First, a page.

The percentage of rural residents who have completed high school and some college increased between 2000 and 2014, although educational attainment levels remain lower for rural minority residents, according to a recent report.
The U.S. Department of Agriculture examined rates of rural employment, poverty, and education levels for “Rural America At a Glance 2015.” The report found that between 2000 and 2014, the percentage of rural adults with a four-year college degree increased by 4 percentage points while the percentage of rural residents without a high school diploma or GED decreased by 9 percentage points. Although this rate still lags urban areas, the report found that the percentage of rural adults who have an associate’s degree or have completed some college is now greater than that in urban areas.
According to the USDA, educational attainment levels are lower for rural minorities, including black, Hispanic, and Native American residents. In 2014, only 13 percent of white rural residents had less than a high school diploma, compared to 40 percent of rural Hispanic residents and 25 percent of rural black residents. These attainment levels directly correspond to unemployment rates, according to the report. Rural residents with more education are more likely to be employed, due to a demand for more highly-skilled labor in rural areas.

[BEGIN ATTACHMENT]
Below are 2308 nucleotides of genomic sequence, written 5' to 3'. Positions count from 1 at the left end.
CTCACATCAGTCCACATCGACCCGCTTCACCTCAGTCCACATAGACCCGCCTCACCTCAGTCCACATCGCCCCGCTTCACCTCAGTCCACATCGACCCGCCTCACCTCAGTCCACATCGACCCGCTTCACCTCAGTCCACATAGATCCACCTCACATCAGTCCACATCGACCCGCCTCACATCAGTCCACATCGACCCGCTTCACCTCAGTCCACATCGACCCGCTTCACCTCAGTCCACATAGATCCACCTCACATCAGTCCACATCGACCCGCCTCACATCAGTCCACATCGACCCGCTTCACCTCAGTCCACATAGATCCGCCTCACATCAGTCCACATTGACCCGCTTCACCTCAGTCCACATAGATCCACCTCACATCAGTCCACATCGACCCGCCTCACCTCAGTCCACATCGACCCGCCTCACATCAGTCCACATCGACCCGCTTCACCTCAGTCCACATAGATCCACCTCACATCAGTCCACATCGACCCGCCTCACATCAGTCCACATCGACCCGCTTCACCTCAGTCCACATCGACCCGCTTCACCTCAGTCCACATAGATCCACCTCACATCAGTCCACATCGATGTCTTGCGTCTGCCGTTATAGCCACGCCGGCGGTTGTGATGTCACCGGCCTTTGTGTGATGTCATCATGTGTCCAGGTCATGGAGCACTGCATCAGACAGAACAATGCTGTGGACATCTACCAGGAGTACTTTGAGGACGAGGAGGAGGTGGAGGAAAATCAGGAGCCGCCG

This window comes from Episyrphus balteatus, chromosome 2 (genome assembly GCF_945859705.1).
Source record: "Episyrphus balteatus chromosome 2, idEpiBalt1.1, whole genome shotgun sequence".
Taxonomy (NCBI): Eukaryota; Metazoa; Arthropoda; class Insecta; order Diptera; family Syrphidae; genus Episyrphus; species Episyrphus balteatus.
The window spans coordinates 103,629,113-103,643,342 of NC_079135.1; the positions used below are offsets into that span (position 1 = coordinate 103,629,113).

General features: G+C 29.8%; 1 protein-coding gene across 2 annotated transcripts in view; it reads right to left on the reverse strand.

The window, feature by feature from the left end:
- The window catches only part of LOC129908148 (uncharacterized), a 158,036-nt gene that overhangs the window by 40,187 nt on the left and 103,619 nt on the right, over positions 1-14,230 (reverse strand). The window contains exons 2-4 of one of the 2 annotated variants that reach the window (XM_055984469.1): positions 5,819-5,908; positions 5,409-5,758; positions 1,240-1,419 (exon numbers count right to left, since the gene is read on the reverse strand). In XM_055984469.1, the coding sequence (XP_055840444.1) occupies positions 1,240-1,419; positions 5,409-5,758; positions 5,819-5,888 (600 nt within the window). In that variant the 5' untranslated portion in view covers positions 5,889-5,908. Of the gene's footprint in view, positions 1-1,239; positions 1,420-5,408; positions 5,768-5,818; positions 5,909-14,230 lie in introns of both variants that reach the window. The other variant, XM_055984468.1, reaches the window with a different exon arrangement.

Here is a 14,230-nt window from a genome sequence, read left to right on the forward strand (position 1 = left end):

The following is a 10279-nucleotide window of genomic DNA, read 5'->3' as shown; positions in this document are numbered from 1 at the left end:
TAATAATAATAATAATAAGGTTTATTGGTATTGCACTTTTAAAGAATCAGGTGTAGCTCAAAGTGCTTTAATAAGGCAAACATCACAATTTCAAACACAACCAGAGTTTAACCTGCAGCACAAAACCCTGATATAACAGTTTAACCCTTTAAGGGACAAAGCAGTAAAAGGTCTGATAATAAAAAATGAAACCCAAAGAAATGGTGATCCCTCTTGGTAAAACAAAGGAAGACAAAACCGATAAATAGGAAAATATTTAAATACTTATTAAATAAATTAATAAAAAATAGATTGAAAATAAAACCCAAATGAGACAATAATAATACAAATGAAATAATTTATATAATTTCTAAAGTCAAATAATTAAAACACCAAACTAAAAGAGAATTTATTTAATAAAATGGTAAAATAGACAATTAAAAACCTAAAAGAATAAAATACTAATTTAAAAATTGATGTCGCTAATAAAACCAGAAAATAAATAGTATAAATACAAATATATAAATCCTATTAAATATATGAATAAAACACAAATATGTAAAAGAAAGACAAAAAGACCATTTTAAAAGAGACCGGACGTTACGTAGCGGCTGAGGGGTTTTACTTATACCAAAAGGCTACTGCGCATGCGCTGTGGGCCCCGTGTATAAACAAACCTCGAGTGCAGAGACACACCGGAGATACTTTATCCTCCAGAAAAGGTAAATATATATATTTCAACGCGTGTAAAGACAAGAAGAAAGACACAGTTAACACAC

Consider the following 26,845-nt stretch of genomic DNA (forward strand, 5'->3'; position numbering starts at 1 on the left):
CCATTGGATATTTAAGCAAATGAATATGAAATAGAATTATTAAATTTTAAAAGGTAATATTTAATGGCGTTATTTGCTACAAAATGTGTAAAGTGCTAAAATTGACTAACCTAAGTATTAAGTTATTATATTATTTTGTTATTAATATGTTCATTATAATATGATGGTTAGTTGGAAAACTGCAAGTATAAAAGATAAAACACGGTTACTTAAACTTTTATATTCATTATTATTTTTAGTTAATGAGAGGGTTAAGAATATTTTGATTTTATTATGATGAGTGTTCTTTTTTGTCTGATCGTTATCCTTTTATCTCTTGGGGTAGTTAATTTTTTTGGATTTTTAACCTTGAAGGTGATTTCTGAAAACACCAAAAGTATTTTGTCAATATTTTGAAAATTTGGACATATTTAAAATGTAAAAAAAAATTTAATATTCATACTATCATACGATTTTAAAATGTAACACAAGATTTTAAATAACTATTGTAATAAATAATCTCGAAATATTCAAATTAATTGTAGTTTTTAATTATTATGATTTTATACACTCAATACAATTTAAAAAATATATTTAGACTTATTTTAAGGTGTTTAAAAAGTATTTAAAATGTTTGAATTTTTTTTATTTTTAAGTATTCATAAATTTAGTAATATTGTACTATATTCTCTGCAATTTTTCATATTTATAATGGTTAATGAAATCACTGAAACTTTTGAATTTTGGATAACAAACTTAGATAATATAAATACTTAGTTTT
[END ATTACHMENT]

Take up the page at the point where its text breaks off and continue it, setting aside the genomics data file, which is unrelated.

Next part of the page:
The report also looked into how education attainment rates have impacted rural child poverty and found that child poverty rates are higher in rural areas that have lower educational attainment rates. Overall, rural child poverty rose during the recession and has increased in post-recession years. In 2014, 25.2 percent of rural children lived in poverty compared to about 22 percent in 2007.
A version of this news article first appeared in the Rural Education blog.